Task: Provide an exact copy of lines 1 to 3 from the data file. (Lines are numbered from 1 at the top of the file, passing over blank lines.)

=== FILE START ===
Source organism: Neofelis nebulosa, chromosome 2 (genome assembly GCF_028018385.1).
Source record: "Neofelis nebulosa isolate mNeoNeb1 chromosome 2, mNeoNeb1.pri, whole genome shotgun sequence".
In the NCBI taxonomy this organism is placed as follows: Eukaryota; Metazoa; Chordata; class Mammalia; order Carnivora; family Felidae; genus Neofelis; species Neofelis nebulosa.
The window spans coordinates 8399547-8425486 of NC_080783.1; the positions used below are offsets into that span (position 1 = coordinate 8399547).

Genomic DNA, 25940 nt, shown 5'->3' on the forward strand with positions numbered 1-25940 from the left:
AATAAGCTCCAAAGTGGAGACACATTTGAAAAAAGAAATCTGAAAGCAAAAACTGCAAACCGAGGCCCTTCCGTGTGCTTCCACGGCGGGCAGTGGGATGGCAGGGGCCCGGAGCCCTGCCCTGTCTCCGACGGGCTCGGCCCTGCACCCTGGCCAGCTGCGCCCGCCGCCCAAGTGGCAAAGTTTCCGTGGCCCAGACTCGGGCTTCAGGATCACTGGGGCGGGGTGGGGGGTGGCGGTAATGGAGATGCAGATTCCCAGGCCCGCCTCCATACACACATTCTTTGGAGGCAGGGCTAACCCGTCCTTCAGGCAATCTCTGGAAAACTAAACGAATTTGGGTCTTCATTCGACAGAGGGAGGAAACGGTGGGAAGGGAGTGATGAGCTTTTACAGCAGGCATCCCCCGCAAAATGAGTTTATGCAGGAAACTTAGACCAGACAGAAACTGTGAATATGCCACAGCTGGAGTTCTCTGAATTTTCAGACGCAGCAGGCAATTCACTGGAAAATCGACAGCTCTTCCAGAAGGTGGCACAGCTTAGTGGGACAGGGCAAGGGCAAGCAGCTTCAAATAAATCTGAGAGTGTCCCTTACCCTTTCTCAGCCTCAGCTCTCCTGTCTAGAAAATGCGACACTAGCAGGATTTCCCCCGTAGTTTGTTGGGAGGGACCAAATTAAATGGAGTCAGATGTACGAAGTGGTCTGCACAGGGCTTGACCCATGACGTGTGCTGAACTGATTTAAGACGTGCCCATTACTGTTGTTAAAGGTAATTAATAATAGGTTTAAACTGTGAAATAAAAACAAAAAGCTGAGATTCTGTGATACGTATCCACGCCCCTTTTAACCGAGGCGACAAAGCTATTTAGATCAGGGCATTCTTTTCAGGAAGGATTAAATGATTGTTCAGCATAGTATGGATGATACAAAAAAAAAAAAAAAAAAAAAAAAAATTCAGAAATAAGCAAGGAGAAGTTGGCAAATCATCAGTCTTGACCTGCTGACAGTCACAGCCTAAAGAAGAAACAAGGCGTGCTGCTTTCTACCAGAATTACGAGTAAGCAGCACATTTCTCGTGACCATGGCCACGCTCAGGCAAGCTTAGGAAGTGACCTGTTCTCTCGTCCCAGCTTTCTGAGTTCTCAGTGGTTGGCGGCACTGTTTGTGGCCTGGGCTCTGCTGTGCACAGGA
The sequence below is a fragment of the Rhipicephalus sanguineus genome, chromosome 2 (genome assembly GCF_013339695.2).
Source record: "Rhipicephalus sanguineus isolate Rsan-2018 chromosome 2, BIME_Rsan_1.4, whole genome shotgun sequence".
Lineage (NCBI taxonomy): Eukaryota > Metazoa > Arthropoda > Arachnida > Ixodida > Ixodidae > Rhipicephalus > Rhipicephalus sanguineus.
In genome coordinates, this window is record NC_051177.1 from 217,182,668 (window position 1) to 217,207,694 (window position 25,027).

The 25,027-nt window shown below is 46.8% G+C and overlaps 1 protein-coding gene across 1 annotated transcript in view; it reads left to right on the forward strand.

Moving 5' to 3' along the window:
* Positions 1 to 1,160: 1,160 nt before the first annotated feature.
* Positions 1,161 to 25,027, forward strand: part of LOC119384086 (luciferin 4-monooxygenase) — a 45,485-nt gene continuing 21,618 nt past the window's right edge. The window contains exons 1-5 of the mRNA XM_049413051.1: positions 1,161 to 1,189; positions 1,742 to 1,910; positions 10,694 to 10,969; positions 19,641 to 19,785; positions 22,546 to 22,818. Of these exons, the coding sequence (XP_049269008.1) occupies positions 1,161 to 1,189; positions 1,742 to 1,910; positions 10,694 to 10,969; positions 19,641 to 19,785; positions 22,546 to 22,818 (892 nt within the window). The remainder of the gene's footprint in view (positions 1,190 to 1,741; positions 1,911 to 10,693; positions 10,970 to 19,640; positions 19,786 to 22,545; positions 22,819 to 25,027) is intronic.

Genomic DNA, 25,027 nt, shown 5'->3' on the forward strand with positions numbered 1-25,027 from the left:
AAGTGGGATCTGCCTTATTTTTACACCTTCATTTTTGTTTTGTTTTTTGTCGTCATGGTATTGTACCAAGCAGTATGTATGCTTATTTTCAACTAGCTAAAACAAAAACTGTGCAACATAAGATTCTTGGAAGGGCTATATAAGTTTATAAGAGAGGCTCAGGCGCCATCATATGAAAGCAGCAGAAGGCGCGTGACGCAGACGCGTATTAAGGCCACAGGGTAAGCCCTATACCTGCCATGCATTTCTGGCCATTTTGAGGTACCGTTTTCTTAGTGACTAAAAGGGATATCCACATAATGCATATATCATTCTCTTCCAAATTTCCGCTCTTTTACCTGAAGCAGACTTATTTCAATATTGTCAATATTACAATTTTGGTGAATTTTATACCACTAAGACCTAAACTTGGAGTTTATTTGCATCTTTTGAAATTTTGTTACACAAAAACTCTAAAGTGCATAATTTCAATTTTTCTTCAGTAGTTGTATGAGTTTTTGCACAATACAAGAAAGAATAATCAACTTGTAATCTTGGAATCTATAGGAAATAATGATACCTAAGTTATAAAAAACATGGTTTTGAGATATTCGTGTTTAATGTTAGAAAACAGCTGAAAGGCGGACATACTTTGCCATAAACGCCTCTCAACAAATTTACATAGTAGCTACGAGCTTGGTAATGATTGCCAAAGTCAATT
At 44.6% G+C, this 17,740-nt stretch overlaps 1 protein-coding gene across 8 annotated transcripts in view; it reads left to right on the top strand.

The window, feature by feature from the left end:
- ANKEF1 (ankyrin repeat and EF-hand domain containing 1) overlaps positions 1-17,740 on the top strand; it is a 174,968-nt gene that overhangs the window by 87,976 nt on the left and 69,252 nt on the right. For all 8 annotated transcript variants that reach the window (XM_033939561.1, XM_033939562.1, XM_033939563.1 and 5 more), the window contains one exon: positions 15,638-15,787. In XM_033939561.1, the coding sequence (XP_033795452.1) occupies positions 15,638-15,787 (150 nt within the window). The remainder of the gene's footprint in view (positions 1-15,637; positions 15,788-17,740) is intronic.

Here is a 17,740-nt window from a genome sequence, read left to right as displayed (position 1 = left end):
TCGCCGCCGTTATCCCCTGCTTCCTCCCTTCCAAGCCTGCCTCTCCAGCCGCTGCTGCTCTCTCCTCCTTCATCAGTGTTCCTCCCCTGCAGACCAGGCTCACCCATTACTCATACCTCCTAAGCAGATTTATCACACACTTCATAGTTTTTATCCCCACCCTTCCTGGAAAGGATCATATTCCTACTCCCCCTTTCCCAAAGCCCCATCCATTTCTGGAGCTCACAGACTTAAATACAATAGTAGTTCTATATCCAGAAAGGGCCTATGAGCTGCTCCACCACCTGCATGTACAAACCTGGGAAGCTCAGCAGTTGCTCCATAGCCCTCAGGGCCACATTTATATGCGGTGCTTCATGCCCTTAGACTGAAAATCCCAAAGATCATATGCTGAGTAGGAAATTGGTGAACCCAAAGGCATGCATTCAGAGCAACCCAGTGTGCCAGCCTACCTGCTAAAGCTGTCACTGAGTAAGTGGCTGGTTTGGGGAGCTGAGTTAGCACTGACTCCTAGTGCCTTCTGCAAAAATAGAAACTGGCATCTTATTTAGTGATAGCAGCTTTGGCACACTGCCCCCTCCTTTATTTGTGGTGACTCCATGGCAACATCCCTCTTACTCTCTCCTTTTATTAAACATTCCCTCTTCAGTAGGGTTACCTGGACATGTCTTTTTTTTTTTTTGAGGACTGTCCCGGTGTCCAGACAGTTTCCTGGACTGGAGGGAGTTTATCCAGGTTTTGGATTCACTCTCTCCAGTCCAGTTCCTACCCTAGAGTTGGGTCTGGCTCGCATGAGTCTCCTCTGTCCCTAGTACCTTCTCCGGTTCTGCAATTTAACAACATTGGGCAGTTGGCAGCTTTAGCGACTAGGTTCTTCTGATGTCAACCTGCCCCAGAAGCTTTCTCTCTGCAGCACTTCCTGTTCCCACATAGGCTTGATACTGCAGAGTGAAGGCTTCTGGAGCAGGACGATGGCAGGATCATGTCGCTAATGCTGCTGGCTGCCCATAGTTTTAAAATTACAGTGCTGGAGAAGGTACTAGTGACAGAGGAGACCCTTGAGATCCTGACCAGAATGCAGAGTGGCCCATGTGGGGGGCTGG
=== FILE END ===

Source organism: Neofelis nebulosa, chromosome 2 (genome assembly GCF_028018385.1).
Source record: "Neofelis nebulosa isolate mNeoNeb1 chromosome 2, mNeoNeb1.pri, whole genome shotgun sequence".
In the NCBI taxonomy this organism is placed as follows: Eukaryota; Metazoa; Chordata; class Mammalia; order Carnivora; family Felidae; genus Neofelis; species Neofelis nebulosa.